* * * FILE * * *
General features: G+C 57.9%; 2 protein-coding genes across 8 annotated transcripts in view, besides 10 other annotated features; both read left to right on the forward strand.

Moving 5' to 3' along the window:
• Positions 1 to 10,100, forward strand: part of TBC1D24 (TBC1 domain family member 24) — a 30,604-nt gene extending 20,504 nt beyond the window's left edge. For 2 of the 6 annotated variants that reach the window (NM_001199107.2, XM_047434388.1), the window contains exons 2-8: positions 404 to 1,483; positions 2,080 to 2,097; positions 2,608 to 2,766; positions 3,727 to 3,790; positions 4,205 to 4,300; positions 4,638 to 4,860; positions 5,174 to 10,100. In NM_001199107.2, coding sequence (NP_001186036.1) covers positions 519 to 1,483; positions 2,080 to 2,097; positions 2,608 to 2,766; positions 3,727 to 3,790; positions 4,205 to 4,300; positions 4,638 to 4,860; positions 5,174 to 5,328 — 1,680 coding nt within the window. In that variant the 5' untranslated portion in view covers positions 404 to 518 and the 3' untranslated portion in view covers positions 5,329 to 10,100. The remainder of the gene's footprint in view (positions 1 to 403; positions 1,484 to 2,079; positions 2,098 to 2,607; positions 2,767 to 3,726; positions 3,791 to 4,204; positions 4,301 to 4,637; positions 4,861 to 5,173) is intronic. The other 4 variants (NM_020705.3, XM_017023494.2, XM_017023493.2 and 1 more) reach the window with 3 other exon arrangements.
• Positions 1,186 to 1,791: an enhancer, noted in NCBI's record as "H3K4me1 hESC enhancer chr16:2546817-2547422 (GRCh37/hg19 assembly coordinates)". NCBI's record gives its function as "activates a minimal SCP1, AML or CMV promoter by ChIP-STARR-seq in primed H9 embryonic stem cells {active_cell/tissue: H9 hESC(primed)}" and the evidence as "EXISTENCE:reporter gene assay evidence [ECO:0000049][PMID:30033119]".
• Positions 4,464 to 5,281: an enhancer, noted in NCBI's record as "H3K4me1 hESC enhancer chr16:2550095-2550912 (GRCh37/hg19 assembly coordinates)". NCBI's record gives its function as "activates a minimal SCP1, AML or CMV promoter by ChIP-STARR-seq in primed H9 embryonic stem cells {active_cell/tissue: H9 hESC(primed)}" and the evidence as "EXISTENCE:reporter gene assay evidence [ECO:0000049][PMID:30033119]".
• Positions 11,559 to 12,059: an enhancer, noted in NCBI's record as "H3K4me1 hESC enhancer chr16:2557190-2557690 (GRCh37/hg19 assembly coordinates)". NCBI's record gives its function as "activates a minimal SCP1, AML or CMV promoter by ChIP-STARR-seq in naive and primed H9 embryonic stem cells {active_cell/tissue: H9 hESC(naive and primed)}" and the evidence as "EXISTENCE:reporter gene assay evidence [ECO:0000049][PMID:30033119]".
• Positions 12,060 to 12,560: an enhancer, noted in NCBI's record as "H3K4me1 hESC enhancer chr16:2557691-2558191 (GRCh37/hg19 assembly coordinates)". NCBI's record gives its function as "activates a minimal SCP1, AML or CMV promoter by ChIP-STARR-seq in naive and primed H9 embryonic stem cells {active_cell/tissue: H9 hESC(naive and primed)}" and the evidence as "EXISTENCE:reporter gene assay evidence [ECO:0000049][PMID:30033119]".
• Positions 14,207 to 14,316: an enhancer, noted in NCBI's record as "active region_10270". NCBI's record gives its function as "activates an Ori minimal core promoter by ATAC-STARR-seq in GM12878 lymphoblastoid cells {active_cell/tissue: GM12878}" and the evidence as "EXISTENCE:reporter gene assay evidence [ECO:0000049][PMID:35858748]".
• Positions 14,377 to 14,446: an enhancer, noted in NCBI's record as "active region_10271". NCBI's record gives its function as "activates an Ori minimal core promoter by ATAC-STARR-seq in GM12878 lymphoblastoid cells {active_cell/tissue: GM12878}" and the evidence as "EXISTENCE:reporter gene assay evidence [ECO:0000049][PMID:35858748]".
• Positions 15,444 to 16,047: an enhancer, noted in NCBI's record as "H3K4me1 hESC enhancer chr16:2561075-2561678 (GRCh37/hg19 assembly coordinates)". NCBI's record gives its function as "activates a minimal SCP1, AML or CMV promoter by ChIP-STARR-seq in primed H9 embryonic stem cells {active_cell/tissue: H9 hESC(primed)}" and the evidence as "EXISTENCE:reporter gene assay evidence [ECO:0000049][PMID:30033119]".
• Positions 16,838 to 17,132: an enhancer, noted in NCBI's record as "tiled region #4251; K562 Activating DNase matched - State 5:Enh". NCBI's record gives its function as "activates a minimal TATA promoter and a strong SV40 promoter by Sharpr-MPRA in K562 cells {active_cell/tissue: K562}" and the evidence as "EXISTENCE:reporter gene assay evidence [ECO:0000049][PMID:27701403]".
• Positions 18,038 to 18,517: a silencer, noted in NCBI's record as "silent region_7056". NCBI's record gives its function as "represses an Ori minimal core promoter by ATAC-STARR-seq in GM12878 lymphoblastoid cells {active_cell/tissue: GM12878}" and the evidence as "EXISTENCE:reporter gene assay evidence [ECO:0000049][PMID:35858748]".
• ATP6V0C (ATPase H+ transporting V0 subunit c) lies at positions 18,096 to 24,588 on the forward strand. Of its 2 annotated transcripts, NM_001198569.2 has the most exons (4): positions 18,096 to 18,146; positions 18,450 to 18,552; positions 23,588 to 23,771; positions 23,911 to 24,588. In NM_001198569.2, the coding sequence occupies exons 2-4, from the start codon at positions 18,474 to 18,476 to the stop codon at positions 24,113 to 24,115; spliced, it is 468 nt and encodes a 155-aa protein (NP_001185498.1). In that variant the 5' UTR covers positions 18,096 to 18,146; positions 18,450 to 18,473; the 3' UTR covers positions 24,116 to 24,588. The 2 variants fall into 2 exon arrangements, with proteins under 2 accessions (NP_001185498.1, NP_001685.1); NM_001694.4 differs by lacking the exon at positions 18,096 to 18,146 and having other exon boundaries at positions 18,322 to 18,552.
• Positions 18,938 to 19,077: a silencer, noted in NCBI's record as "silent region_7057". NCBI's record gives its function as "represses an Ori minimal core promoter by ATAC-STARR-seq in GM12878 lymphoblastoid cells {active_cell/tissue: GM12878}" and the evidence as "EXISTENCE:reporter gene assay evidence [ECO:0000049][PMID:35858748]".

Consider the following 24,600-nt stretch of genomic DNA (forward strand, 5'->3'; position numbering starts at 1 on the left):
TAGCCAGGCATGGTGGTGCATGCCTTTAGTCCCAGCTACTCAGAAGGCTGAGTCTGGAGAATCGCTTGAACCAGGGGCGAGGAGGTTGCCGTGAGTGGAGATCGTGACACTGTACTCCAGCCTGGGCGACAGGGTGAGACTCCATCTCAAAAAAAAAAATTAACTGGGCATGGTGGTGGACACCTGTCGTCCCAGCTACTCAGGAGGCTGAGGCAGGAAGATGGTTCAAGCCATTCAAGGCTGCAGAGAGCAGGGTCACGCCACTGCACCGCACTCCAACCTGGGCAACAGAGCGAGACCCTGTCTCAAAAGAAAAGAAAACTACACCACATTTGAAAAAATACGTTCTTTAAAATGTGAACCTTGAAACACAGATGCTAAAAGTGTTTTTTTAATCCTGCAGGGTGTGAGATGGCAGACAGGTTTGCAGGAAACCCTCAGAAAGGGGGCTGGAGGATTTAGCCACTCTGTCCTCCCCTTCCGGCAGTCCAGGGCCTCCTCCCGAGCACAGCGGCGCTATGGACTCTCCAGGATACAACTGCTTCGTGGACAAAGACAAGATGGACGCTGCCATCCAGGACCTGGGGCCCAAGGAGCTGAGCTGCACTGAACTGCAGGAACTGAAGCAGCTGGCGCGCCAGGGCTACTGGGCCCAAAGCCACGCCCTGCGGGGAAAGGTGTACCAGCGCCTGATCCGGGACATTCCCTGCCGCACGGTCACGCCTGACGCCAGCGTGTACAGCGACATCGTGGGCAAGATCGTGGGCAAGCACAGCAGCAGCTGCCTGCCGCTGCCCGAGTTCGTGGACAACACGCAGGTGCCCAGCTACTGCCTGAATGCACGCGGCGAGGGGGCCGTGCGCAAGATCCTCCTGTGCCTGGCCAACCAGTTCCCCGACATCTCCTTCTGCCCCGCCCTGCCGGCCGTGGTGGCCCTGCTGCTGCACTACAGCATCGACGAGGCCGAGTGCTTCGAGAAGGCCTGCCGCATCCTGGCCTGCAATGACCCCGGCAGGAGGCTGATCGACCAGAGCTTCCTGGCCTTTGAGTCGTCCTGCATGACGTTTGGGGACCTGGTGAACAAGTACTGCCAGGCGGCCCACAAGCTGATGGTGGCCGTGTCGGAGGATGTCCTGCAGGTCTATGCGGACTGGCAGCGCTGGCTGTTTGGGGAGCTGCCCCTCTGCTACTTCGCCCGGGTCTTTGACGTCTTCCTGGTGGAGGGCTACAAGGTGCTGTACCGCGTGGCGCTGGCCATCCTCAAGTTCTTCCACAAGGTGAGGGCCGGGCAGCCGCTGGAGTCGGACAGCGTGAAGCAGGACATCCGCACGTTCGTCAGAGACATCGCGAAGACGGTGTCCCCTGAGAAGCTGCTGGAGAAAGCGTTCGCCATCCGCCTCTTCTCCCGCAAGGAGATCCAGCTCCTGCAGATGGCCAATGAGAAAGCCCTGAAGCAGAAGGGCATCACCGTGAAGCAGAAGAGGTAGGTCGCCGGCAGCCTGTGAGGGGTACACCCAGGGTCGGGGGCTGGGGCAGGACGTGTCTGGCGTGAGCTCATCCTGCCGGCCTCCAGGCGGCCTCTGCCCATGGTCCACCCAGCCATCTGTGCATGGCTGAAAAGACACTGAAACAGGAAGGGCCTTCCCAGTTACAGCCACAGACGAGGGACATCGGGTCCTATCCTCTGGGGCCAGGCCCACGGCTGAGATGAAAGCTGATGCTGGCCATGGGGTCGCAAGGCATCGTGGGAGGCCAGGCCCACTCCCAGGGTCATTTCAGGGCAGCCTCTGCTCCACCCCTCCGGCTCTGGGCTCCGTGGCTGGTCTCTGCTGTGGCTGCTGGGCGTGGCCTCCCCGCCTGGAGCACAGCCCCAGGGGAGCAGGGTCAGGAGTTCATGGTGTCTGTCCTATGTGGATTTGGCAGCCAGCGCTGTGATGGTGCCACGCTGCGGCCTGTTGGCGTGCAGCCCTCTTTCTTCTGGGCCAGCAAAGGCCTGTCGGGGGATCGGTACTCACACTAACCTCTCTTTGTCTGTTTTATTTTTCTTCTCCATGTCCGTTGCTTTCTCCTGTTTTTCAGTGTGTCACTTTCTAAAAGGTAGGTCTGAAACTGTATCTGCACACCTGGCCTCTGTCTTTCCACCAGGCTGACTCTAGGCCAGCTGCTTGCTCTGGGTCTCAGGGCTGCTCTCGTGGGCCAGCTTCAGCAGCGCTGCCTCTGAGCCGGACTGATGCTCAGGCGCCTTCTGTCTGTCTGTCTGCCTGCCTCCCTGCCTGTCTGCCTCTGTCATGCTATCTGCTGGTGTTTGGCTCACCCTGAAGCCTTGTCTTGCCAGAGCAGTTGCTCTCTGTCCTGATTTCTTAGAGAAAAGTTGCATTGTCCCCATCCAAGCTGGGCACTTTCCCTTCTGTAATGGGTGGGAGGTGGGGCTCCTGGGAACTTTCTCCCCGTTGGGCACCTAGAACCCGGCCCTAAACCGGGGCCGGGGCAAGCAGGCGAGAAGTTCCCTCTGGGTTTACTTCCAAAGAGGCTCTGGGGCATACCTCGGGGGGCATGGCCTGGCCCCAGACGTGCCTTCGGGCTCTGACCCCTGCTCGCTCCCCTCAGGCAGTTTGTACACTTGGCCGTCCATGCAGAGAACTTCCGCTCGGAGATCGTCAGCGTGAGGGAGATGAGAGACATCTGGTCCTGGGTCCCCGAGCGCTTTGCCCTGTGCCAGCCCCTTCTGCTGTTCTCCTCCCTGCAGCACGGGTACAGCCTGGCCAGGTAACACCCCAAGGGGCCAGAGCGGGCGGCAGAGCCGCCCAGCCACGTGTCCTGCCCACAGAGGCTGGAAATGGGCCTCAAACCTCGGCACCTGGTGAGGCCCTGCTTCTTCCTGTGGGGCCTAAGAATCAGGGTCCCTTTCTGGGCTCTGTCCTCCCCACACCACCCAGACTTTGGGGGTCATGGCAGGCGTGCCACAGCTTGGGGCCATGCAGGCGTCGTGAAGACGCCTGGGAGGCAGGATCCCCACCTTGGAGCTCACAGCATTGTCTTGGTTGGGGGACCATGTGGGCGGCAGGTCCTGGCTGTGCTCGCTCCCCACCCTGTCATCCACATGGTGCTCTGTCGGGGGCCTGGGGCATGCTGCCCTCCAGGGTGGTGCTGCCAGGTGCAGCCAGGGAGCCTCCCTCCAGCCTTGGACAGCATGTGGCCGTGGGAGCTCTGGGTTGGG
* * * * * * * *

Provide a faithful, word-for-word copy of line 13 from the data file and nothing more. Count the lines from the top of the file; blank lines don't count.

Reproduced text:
• ATP6V0C (ATPase H+ transporting V0 subunit c) lies at positions 18,096 to 24,588 on the forward strand. Of its 2 annotated transcripts, NM_001198569.2 has the most exons (4): positions 18,096 to 18,146; positions 18,450 to 18,552; positions 23,588 to 23,771; positions 23,911 to 24,588. In NM_001198569.2, the coding sequence occupies exons 2-4, from the start codon at positions 18,474 to 18,476 to the stop codon at positions 24,113 to 24,115; spliced, it is 468 nt and encodes a 155-aa protein (NP_001185498.1). In that variant the 5' UTR covers positions 18,096 to 18,146; positions 18,450 to 18,473; the 3' UTR covers positions 24,116 to 24,588. The 2 variants fall into 2 exon arrangements, with proteins under 2 accessions (NP_001185498.1, NP_001685.1); NM_001694.4 differs by lacking the exon at positions 18,096 to 18,146 and having other exon boundaries at positions 18,322 to 18,552.